My dog Whiskers is all mixed up. He don't think he's a dog. I don't know just how to tell him that he's only a dog—(the best dog in the world)—but some morning when he wakes me I'll sure tell him. I don't like his choice of early radio programs, I wish I had never shown him how to dial that radio.
I dont want to hurt his feelings. Guess I will wait—Those programs might get better. Gee, I hope they do.
Good thing that there's a Mountain Range between this desert and that new fangled Television.
Life has sure changed her at Old Fort Oliver. I used to jump out of bed as soon as I awoke in the morning. Now as I open my eyes I see "Sin" my cat on the foot of the bed. Then as I think of the simple but genuine pleasure I did have in geting up, I lay back thinking as how "Sin" is now in charge of that department. Yes, I don't even set the mouse traps any more.
Whiskers has been picketed for the last two months, "Sin" my cat is the ringleader. (Sin is the only female here at the Fort.) She has a way, she won over "Colonel Have-a-shot" my Old Crow with her sharp tongue, and "Hopalong Pushidy" my old desert tortoise—they claim "Whiskers" gets the best spot on the Editorial page and gets more space than they do, acting just like people they are.
> To keep peace in the family Whiskers' story has bee blue penciled this packet, he and I are sorry.
Too hot to go any place and not much to do, so for a month I have been trying to teach "Whiskers" my dog how to play checkers. He will make about two moves, but then he stops and lays down on the cool floor. As a last resort I shut him up by himself in the room with a double jump right in front of him, and told him it was his move. After considerable time had elapsed, I finally stooped and looked through the keyhole. No, you're wrong—all I saw was one of "Whiskers" brown eyes and he winked—and said Hot Dog.
In the Sunshine of the Pecos
From J. Frank Dobie's CORONADO'S CHILDREN, by permission
"My grandfather live in Pecos down there to be more than a hundred years old," said José Vaca. "When I was young before he die, I hear him say many things, but I was not careful then to listen. He knew Indians that lived here in this Pecos pueblo and he bought a piece of land from one of them. After he pay for the land, and the Indian he say: 'You have here now more wealth than is in the world elsewhere.'
"'How?" ask my grandfather. 'Show me.'
"Then the Indian take him and a burro to where was some sand in the creek. They put some sand in sacks and bring it on the burro, and they get twenty-five dollars worth of gold out of that one load of sand.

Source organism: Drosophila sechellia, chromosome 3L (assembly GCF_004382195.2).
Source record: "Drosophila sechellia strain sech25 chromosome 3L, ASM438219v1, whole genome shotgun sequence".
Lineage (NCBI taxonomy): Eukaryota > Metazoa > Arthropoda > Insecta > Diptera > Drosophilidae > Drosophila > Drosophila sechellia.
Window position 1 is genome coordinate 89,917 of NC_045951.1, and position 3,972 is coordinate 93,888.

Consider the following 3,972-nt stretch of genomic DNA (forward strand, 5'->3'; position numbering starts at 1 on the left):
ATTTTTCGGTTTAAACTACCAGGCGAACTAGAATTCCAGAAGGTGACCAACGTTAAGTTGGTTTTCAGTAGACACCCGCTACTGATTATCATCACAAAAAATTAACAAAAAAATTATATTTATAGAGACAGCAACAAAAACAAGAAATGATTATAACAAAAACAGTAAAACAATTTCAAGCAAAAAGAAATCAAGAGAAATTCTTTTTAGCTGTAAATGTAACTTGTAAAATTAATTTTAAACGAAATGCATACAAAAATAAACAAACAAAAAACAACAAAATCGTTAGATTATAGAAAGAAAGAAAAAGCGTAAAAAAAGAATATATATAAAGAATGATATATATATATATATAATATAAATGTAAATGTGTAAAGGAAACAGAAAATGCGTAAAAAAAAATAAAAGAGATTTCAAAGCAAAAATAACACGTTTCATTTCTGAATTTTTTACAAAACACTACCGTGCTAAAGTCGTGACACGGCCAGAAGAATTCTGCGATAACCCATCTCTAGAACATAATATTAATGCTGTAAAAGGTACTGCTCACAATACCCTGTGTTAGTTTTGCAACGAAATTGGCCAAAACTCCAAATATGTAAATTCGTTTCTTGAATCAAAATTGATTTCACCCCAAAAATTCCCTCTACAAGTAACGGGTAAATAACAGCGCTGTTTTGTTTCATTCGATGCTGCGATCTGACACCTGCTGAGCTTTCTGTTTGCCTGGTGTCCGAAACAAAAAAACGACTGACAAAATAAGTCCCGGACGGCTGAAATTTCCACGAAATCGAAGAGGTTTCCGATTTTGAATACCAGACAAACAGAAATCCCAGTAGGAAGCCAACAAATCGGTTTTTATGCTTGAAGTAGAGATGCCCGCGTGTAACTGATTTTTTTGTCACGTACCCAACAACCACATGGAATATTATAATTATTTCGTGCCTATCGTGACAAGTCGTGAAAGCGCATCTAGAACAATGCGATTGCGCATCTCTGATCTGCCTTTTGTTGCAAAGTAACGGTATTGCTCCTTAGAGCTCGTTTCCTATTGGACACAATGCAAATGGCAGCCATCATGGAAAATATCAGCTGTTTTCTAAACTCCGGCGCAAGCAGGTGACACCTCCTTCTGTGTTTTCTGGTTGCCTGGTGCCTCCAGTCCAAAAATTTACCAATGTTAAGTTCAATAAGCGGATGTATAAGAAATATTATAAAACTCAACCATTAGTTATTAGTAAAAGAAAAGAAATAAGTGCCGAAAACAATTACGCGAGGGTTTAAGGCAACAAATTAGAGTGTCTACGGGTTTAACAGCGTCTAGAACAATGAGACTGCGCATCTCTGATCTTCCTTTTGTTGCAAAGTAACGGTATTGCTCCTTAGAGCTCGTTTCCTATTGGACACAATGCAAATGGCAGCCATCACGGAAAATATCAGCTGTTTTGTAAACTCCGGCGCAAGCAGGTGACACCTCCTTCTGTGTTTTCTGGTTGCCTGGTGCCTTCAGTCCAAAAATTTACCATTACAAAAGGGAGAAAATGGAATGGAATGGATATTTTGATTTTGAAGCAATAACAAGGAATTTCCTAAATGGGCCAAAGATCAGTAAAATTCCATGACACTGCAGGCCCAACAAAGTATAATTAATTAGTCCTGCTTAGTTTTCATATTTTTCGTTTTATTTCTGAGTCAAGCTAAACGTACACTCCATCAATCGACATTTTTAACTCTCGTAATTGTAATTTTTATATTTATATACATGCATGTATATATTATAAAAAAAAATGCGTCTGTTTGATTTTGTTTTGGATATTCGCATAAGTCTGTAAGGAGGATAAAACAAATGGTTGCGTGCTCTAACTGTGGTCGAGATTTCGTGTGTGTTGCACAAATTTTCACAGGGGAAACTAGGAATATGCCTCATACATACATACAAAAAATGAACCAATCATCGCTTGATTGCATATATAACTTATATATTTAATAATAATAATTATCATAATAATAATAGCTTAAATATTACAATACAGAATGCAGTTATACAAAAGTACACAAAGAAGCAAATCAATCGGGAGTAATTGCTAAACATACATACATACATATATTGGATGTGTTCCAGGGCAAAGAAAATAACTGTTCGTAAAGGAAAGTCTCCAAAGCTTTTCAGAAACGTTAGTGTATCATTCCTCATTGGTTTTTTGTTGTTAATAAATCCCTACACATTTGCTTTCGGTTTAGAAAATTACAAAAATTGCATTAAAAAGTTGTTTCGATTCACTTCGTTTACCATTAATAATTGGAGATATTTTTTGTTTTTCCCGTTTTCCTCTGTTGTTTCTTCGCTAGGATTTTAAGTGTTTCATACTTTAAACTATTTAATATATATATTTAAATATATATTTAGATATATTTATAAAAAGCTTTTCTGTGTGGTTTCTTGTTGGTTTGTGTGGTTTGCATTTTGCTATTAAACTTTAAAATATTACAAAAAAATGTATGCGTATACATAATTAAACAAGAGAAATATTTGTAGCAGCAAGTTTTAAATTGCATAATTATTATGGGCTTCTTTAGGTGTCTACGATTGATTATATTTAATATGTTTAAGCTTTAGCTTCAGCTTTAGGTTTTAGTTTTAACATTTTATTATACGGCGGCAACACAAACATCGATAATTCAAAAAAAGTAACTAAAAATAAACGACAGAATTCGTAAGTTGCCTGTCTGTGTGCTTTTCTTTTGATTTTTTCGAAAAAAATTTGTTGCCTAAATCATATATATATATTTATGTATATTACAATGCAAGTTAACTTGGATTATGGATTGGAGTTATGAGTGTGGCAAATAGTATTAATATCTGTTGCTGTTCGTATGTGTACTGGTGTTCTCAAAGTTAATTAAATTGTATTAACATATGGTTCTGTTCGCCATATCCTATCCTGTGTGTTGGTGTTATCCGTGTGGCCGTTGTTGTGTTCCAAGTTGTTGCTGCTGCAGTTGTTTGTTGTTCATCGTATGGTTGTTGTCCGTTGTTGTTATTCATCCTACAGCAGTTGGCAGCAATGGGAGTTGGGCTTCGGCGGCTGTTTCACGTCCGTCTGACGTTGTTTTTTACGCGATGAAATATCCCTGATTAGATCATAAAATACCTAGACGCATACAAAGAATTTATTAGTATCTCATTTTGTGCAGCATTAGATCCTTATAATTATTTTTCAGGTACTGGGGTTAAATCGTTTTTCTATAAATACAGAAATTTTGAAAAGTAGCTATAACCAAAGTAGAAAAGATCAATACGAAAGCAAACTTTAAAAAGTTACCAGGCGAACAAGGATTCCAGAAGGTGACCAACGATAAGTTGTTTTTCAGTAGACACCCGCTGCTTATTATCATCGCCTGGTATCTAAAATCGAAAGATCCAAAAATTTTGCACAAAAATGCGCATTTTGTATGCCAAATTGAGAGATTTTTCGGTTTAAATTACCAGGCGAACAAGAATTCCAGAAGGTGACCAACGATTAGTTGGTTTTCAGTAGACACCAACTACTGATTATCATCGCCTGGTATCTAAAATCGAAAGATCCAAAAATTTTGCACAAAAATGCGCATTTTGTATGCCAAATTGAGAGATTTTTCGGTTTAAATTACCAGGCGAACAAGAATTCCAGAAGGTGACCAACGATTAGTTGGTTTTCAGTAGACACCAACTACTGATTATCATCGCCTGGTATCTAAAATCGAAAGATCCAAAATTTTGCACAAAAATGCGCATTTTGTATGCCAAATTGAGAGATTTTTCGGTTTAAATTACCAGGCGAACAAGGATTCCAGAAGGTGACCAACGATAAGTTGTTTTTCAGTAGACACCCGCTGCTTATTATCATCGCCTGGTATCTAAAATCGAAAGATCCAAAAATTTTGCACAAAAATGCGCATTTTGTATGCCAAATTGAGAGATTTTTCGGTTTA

"That night the Indian disappear, and the next day my grandfather he go with two burros and load both with the sand. He bring it up, and from it he do not get one thing. Nothing, I tell you. That old Indian is gone, but he has his eyes on the sand. Maybe he was 'un brujo' (a wizard). Maybe the sand was 'embrujada' (bewitched). I do not know. I know when the Indian is here the sand has gold. I know when the Indian is gone the gold is all gone too"
Out Again In Again
Papa Kangaroo went for a walk with Mama Kangaroo and their baby. The baby kept jumping out of its mother's pouch, then back in again, out again, and in again. Papa Kangaroo finally became exasperated and said to his wife: "I can't stand these jackrabbit antics. I'm going to spank him."
"It's not the poor dear's fault," Mama Kangaroo explained. "It's just that I've got the hiccoughs."
There is a dent in the front fender of my 1928 Ford Station Wagon (first in 24 years). "Whiskers" my dog is to blame, he went to sleep at an intersection and didn't tell me what to do.
When Blackie and I do a little drinking "Whiskers" my dog is a "Scolding Mother" — but when we get together and don't drink we think of him as the "Old Professor." (Blackie says my dog is my conscience.)
"ONE ON THE HOUSE"
Doggie went up and sat by the Tree
Tree said "Doggie have one on me."
The Doggie just sat as quiet as a mouse
"No thanks, just had one on the house."
"Stewarts" Dogtown, U.S.A.
Over the hill from ol' Fort Oliver
Seldom Seen Slim
AND THE DEATH VALLEY KID
Tom G. Murray drove to Ballarat to see his friend Seldom Seen Slim. It so happened that Slim wasn't home but this sign on his shack greeted him.
You S.O.B. don't take
anything, I might be
Seldom Seen Slim
Sent to me by Tom
And by the way—You must see Tom G. Murray's
Big Death Valley Scotty Book of Photographs
For sale at all Western Book Stores.
Fine portrait of Slim in it.
Man is the only animal with a jutting chin.
My friends, Desert Magazine, have done it again: a gold medal at the State Fair.
I'm proud to say their presses turn out this paper, too.
The real curse of drink, is having to pay for it. BUT poverty sure has kept me from being a drunkard.
Never lose you ignorance—you can not replace it.
"Hard work never killed anybody. But then again, resting is responsible for very few casualties."
Has been readin' my mail—He says "Most of you people that write you Editor sure are lookin' through rose-colored glasses." He says you should take a look—at the desert through rose-colored eyeballs for a change.
Rip walked into a bar in Indio, saw a desert rat lying on the floor, he pointed to him—said to the barkeeper—"Give some of the same."
Did you ever notice the longer the bar the fewer the free drinks.
Old Dry Wash Smith will be eighty-three years old in July.
He says he'd be eighty-five, but he was in jail for two years in Carson City, Nevada.
A man from the cellar always comes up smiling.
All text was hand-entered (no OCR scans) by Dick Oakes who did the layout, markup and graphics reproduction (all of Harry's misspellings retained). The contents remain the property of Bill Lincoln and his heirs.